Group to take the product required the company to first establish itself
with other distributors.
“Russ basically set up in Southern California a
duel distribution system, with Southern Wine and Spirits handling some
channels and Dr. Pepper/Seven Up doing other channels,” says Joey
Cannata, Rockstar’s executive vice president of sales and
distribution. “That really was our inroad with DPSU, and we met with
Jim Turner about a year later and we essentially had all their competitors
lined up, so he saw the value in the item and took it on.”
After covering most of the rest of the United States,
Rockstar still had trouble securing distribution in the Carolinas. Cannata
approached Coca-Cola Bottling Co. Consolidated and the company took on the
Rockstar already had a Coca-Cola distributor in Alaska
called Odom Corp., Cannata says. “Our biggest distribution deal with
Coca-Cola was that we got Coca-Cola United in their Gulf Division, which
allowed us to secure Coke Consolidated a few months later. Consolidated
understood the brand and the value in it and that they needed to have an
entry in their territory.”
When Rockstar had gained distribution through Odom,
United and Consolidated, Weiner knew parent Coca-Cola had to be paying
attention, he says. Weiner appreciated the fact that distribution through
Coca-Cola Enterprises (CCE) would help conquer some of Rockstar’s
Last December, Rockstar contacted CCE and spoke with
Terry Marks, president of the North American Business Unit. After three
months of negotiating, Rockstar now has the company as a distributor and
CCE has Rockstar to sell. “The beauty of the Coke deal is that they
are going to get us everywhere we couldn’t be before,” Cannata
Coca-Cola has strong relationships in institutional
and contract accounts such as colleges, universities and cruise ships,
vending machines and cold drink equipment, and they are the real value of
the deal, Cannata adds.
CCE will distribute Rockstar and Full Throttle equally
in all of its territories covered in the distribution agreements in the
United States and Canada except the Northwest and Northern California. This
in turn will give CCE more entries into the category and more space on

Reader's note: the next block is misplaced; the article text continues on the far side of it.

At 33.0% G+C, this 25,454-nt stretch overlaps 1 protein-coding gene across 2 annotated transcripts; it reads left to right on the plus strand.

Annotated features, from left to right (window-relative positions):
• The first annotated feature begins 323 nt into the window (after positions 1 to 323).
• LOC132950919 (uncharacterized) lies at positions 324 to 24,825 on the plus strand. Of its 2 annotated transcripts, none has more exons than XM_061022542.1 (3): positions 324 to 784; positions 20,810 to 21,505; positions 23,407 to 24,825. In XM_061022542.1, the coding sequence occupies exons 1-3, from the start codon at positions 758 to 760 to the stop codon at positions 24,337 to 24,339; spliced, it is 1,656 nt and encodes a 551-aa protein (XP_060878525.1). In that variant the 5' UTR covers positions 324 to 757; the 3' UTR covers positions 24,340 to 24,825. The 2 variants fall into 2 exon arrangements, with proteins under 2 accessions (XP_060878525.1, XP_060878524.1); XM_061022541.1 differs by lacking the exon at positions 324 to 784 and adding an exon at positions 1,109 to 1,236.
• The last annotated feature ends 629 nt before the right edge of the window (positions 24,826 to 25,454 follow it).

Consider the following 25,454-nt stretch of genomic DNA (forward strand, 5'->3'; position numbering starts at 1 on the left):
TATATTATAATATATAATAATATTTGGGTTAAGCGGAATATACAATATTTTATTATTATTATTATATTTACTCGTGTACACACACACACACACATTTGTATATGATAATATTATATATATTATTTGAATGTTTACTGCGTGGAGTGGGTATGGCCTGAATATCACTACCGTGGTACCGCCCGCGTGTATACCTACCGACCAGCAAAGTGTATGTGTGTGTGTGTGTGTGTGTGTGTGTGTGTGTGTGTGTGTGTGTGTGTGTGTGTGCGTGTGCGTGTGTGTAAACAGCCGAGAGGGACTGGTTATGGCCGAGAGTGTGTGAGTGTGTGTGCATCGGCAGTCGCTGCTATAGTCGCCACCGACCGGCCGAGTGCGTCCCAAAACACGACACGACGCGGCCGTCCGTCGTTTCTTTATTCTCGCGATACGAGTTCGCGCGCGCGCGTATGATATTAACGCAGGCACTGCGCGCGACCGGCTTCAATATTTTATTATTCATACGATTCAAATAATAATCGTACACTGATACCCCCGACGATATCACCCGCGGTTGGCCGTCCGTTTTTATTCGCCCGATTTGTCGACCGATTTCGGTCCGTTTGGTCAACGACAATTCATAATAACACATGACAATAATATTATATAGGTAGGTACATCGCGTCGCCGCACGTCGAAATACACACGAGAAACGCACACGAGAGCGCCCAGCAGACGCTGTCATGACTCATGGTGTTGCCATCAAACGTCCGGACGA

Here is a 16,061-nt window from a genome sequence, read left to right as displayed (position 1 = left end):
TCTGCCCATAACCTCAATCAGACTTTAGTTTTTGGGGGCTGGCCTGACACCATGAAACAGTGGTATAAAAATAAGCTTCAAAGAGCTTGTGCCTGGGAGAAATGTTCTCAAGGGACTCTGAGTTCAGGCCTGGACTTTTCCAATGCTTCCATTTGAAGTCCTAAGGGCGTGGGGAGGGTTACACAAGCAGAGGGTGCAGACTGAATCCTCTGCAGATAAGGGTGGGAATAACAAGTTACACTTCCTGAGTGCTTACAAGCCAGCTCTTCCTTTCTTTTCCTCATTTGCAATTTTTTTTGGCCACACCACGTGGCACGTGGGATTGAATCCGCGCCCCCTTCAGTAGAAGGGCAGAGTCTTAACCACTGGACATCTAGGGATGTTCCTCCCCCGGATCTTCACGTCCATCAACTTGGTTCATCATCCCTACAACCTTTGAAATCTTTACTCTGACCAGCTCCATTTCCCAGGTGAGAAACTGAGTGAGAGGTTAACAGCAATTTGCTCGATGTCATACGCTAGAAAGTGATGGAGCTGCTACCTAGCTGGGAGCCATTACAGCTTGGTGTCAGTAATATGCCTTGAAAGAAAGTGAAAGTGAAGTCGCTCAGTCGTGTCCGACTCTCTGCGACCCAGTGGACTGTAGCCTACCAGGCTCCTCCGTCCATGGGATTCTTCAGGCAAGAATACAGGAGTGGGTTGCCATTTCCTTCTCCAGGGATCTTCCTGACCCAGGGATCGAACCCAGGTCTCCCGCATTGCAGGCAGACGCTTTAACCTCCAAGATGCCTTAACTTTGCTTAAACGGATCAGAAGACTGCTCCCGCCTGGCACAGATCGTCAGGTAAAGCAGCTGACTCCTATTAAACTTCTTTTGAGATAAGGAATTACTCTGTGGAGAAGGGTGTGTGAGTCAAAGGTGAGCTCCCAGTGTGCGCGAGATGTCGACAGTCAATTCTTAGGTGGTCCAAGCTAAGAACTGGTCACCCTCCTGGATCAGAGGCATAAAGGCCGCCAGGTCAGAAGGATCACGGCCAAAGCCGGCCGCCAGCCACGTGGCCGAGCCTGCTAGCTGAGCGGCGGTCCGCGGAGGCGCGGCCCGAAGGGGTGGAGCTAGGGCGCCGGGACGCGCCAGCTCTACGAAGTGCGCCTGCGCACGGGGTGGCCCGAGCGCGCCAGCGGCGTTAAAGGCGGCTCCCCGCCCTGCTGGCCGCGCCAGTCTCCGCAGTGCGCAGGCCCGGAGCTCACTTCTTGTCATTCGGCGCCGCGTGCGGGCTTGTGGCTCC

“The combination of Rockstar and Full Throttle
propel us into a strong second place in the growing energy category,”
CCE’s Marks says. “Rockstar’s edgy image and tremendous
popularity combined with our world-class distribution system will give us a
clear advantage with our customers and consumers.”
Under the agreement, Weiner will retain brand
ownership. Coca-Cola and CCE will share profits on Rockstar, but the
companies aren’t disclosing the details. The agreement is multi-year
with right of renewal.
Part of the distribution agreement also includes
Rockstar removing Rockstar Cola from the CCE distribution territories.
Rockstar Cola will be staying on the market in Northern California and in
the Northwest for now, Weiner says.
Most previous distribution deals will be terminated
with Rockstar, but Seven Up Bottling Co. of San Francisco and Admiral
Beverage are among distributors the company is keeping in the Pacific
Northwest and Northern California.
Weiner wanted to keep these two territories in which
its previous distributors built the brand. “This is a very valuable
company right now,” he says. “Even if everything went to hell,
we’d still survive with Northern California and the Northwest, which
is almost half our volume in just those two areas.”
Distributors that are being dropped may be upset, but
Rockstar says their agreements and buyout clauses are being fully honored.
“We understand that these guys helped us grow the brand, but it hit a
point where we couldn’t grow any further unless we had a company like
Coca-Cola, which really has total market share in some areas and strength
with national customers,” Cannata says. “We were never going to
get into some of these big accounts. Now we could potentially be in a
Blockbuster Video, Subway, 24 Hour Fitness, Gold’s Gym, you name it.
It’s like 180 of those types of accounts. If you add all those up and
the exposure level, which drives sales in other chains and independent
stores, that’s the value.”
Rockstar will handle all the marketing of the brand.
Even before the Coca-Cola deal, Rockstar began expanding from its
grassroots/guerrilla marketing methods into a billboard campaign in 18